Schools in Italy Offer Lessons to Fight Fake News

Category: Education/Family


Unlocking Word Meanings

Read the following words/expressions found in today’s article.

  1. proliferation / prəˌlɪf əˈreɪ ʃən / (n) – the quick increase or spread of something

    The proliferation of false articles has become very alarming.

  2. conspiracy / kənˈspɪr ə si / (n) – a plan to carry out an illegal act

    There was a conspiracy to rebel against the government.

  3. dubious / ˈdu bi əs / (adj) – not reliable

    We should be careful of dubious websites.

  4. cater to (someone or something) / ˈkeɪ tər tu / (phrasal) – to provide what someone/something needs

    He catered to the requests of his client.

  5. fabricated / ˈfæb rɪˌkeɪted / (adj) – something created or made up

    The corrupt lawyer used fabricated evidence in his case.


Read the text below.

The Italian government has launched a program that helps students spot fake news on the Internet.

Launched in October 2017 as a response to the proliferation of fake news related to the 2018 Italian elections, the course aims to teach students in 8,000 high schools in Italy how to identify conspiracies and false information online. As a result, the government has collaborated with Italian journalists to create lessons and worksheets on how to avoid dissemination of fake news and take action when encountering news from dubious sources.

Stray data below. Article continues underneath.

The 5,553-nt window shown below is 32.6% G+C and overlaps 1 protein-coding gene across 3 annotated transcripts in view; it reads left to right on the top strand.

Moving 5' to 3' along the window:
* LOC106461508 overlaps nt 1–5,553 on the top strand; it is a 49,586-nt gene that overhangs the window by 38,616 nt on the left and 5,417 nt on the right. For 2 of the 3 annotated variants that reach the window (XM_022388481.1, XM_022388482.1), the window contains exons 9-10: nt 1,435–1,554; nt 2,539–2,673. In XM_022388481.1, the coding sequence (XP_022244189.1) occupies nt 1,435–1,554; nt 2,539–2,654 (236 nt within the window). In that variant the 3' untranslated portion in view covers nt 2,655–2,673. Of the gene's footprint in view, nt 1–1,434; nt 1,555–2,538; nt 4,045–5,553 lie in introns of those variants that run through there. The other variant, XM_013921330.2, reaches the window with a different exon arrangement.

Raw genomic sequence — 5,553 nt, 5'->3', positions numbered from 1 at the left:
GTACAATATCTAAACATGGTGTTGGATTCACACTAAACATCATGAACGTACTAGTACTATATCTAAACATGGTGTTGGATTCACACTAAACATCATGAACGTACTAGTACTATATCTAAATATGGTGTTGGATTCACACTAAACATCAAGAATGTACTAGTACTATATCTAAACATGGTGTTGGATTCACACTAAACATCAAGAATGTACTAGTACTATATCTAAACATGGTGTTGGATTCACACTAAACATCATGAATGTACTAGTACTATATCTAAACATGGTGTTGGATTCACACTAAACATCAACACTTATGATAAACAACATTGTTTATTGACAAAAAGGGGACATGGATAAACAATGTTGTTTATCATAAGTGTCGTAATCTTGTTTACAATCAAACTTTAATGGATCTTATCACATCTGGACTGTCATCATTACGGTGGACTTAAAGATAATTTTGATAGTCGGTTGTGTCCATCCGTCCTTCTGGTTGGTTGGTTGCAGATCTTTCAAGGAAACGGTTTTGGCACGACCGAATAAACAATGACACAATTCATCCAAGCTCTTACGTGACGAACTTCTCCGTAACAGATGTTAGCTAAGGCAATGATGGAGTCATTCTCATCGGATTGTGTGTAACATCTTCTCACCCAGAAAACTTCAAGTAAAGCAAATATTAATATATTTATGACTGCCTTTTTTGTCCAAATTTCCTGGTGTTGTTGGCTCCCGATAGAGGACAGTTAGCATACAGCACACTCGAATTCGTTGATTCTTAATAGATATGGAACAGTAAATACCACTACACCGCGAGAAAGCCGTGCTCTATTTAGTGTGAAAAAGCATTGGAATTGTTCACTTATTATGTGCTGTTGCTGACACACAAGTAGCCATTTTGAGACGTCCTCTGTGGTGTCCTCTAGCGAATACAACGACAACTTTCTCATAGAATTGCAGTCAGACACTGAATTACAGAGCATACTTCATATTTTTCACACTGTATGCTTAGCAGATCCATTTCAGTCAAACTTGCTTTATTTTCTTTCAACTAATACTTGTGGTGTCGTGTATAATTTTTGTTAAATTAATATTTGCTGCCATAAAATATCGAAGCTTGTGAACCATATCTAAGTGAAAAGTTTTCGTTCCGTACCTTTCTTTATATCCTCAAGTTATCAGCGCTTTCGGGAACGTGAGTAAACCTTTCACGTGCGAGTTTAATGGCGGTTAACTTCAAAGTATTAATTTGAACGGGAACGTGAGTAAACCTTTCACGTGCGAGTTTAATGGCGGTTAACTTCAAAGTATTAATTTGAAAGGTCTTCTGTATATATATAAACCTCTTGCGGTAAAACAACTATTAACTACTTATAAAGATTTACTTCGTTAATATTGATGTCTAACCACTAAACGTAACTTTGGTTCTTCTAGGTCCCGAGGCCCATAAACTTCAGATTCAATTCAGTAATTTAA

The project is also a collaboration with social media platform Facebook and technology giant Google. Facebook, in particular, is raising awareness by promoting the program in its ads catered to high school users.

Laura Boldrini, head of Italy’s lower parliament, is leading the program along with the Ministry Of Education in hopes of protecting students from fabricated information. She also wishes that the program will serve as a model to other European countries in combatting fake news.

Several other countries in Europe have started their fight against fake news. The United Kingdom has launched an investigation on fake news and looked into the responsibilities of social media platforms such as Facebook and Twitter, which usually feature articles containing false information. In addition, Germany, France, and Switzerland have all developed campaigns and projects comparable to the Italian government’s initiative.

Similarly, a professor in Israel’s Haifa University developed the course “Fake News”, which looks into current propagandas and effects of social media on people’s realities. The course also aims to enhance students’ critical thinking skills in understanding social media messages.

Viewpoint Discussion

Enjoy a discussion with your tutor.

Discussion A

• Do you think it’s necessary to adopt this program in your country? Why or why not?
• Aside from starting this program in schools, what other initiatives for handling fake news can be implemented?

Discussion B

• In your opinion, who should be primarily responsible for fighting fake news: the government or the digital media platforms (e.g. Facebook, Twitter)? Explain.
• What would you do if you came across fake news online? Discuss.